Widening income disparities and slow productivity growth in most advanced and several emerging-market economies have rekindled interest in the empirical analysis of the determinants of inclusive growth, defined in this paper as episodes of increases in GDP per capita without a concomitant deterioration in the distribution of household disposable income. The empirical analysis is based on a chronology of inclusive growth episodes between 1980 and 2013 for a sample of 78 countries. Logit and multinomial probit estimations show that human capital accumulation, the redistributive potential of tax-benefit systems, increases in multifactor productivity and labor force participation, as well as trade openness and a range of institutional factors, including political system durability and electoral regimes, are important determinants of the probability of occurrence of inclusive growth. This empirical evidence contributes to the policy debate about how countries can deal with efficiency–equity tradeoffs.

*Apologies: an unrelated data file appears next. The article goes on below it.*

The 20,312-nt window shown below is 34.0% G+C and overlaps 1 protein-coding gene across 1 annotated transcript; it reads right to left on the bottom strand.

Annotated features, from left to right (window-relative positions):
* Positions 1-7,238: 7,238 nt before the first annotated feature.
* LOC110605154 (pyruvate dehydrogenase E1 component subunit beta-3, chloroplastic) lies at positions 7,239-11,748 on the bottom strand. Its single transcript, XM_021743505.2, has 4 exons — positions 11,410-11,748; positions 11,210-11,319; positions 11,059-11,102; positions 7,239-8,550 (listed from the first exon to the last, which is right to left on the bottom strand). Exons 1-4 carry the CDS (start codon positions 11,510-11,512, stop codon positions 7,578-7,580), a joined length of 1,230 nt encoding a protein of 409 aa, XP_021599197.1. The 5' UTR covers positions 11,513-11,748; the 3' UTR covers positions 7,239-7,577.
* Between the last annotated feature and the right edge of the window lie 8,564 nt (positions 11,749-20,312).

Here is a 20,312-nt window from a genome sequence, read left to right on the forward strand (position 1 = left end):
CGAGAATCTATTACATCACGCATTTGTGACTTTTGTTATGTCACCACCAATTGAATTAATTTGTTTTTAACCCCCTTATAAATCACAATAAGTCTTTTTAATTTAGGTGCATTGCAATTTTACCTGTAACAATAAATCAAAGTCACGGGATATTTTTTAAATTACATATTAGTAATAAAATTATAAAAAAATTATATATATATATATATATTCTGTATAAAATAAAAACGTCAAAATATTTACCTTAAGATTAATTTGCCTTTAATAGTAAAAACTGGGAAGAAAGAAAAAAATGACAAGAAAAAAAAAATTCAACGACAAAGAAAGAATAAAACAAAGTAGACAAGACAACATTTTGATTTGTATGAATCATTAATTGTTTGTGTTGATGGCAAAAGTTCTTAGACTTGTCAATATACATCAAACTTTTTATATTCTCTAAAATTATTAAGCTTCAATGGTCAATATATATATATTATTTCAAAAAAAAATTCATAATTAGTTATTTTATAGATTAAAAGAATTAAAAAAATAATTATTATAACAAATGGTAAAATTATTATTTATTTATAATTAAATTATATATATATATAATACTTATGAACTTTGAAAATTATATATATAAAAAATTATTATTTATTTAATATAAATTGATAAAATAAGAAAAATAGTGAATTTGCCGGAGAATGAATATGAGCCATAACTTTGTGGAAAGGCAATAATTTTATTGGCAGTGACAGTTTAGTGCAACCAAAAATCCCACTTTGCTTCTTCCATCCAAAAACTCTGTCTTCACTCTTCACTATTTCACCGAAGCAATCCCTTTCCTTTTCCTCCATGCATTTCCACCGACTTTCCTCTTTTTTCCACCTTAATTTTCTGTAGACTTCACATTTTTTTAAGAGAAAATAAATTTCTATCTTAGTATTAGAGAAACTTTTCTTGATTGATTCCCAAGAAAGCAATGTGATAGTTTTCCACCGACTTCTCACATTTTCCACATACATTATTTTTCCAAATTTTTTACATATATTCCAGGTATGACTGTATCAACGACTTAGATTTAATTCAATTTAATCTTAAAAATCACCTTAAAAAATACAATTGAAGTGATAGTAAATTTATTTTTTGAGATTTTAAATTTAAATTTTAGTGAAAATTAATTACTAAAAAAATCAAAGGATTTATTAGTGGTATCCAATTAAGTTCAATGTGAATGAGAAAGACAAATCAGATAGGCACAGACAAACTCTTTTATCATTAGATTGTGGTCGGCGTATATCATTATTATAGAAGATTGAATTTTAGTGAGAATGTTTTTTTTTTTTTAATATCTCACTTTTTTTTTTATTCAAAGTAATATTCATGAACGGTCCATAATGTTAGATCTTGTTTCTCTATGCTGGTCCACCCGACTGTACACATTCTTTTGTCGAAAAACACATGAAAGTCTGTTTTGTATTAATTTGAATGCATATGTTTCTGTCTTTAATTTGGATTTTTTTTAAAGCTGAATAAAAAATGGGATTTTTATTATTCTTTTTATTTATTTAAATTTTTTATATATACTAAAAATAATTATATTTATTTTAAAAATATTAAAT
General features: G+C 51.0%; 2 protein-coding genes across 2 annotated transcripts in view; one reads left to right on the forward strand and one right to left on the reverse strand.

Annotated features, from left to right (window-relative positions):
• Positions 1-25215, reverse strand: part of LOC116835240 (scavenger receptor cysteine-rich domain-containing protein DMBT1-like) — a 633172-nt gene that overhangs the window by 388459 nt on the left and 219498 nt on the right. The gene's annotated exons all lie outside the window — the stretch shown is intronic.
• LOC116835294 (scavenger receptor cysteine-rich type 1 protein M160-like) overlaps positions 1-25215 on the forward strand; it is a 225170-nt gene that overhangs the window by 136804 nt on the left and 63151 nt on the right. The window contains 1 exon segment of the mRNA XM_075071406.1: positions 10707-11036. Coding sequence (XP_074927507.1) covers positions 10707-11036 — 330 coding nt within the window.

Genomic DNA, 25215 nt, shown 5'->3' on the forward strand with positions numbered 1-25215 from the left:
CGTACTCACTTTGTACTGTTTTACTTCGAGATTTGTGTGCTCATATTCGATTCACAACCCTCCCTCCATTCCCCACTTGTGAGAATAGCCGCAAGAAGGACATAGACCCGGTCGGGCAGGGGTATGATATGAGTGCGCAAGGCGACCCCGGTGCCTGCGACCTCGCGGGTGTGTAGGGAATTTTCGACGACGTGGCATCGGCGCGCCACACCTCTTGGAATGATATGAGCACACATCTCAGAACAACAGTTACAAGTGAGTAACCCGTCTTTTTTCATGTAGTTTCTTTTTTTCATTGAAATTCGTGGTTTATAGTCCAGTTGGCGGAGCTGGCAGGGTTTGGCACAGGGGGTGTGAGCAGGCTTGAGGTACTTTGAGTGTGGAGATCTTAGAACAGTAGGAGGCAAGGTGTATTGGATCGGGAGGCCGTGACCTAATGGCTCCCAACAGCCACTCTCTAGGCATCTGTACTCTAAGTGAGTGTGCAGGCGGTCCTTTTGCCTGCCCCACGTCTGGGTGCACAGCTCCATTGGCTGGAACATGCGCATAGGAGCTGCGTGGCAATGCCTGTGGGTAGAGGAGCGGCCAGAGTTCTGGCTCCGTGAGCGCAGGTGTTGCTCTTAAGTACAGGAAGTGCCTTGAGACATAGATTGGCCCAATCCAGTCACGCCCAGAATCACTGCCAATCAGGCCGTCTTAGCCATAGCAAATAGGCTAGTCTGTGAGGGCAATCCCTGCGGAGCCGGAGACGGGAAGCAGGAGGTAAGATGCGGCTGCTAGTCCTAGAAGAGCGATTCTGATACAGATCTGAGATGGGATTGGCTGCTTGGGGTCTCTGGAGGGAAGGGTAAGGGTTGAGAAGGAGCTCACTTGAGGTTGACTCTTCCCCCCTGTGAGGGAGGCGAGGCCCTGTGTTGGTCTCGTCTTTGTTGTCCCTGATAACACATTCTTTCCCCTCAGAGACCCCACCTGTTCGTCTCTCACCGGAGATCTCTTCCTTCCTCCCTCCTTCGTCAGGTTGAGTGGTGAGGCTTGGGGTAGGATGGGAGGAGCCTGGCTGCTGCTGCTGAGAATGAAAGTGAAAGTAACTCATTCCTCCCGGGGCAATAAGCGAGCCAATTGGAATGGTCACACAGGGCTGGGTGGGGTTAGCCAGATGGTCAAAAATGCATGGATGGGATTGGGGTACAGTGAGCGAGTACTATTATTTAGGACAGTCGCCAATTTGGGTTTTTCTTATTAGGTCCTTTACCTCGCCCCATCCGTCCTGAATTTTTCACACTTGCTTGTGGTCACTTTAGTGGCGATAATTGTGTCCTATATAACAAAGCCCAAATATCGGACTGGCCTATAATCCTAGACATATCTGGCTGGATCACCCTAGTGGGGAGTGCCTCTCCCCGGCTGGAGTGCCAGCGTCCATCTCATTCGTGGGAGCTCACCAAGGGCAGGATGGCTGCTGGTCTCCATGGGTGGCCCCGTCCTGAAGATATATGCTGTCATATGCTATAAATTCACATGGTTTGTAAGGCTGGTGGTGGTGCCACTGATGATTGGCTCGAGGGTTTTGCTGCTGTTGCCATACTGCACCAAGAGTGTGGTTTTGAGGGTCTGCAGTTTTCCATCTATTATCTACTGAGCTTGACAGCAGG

- Income distribution
- Multinomial probit